No appointments necessary for first dose COVID-19 vaccine: Interior Health

People can just show up at clinics, register on the spot and get the shot

Ryan McKenzie of the Kimberley Trails Society made an in-depth presentation to City Council describing the initial steps of the Electrify the Mountains eBike trails project. This is a look at the project one map.
Kimberley City Council hears details on Electrify the Mountain project

At the meeting of City Council on Tuesday, June 8 Ryan McKenzie… Continue reading

The Kimberley Public Library invites kids of all ages to join the 2021 BC Summer Reading Club. Kimberley Public Library file
Kimberley kids invited to join summer reading club at Public Library

The Kimberley Public Library invites kids of all ages to join the… Continue reading

Provincial Health Officer Dr. Bonnie Henry on Thursday, June 10, mentioned Grand Forks among two other COVID “hot spots” in B.C. Photo: Screenshot - YouTube COVID-19 BC Update, June 10, 2021
PHO Henry says West Kootenay city is a COVID ‘hot spot’ in B.C.

There are 11 cases of COVID-19 in the Grand Forks local health area, according the BC CDC

At an outdoor drive-in convocation ceremony, Mount Royal University bestows an honorary Doctor of Laws on Blackfoot Elder and residential school survivor Clarence Wolfleg in Calgary on Tuesday, June 8, 2021. THE CANADIAN PRESS/Jeff McIntosh
‘You didn’t get the best of me’: Residential school survivor gets honorary doctorate

Clarence Wolfleg receives honorary doctorate from Mount Royal University, the highest honour the school gives out

The Great Ogopogo Bathtub Race has been held in Summerland as a fundraising event. Do you know which Canadian city introduced this sport? (Black Press file photo)
QUIZ: A summer’s day at the water

How much do you know about boats, lakes and water?

Two-year-old Ivy McLeod laughs while playing with Lucky the puppy outside their Chilliwack home on Thursday, June 10, 2021. (Jenna Hauck/ Chilliwack Progress)
VIDEO: B.C. family finds ‘perfect’ puppy with limb difference for 2-year-old Ivy

Ivy has special bond with Lucky the puppy who was also born with limb difference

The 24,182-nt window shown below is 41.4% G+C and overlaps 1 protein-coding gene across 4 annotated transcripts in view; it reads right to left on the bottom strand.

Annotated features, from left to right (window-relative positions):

A million-dollar ticket was sold to an individual in Vernon from the Lotto Max draw Friday, June 11, 2021. (Photo courtesy of BCLC)
Lottery ticket worth $1 million sold in Vernon

One lucky individual holds one of 20 tickets worth $1 million from Friday’s Lotto Max draw

Join Black Press Media and Do Some Good
Join Black Press Media and Do Some Good

Pay it Forward program supports local businesses in their community giving

“65 years, I’ve carried the stories in my mind and live it every day,” says Jack Kruger. (Athena Bonneau)
‘Maybe this time they will listen’: Survivor shares stories from B.C. residential school

Jack Kruger, living in Syilx territory, wasn’t surprised by news of 215 children’s remains found on the grounds of the former Kamloops Indian Residential School

A logging truck carries its load down the Elaho Valley near in Squamish, B.C. in this file photo. THE CANADIAN PRESS/Chuck Stoody
Squamish Nation calls for old-growth logging moratorium in its territory

The nation says 44% of old-growth forests in its 6,900-square kilometre territory are protected while the rest remain at risk

Flowers and cards are left at a makeshift memorial at a monument outside the former Kamloops Indian Residential School to honour the 215 children whose remains are believed to have been discovered buried near the city in Kamloops, B.C., on Monday, May 31, 2021. THE CANADIAN PRESS/Darryl Dyck
‘Pick a Sunday:’ Indigenous leaders ask Catholics to stay home, push for apology

Indigenous leaders are calling on Catholics to stand in solidarity with residential school survivors by not attending church services

Most Read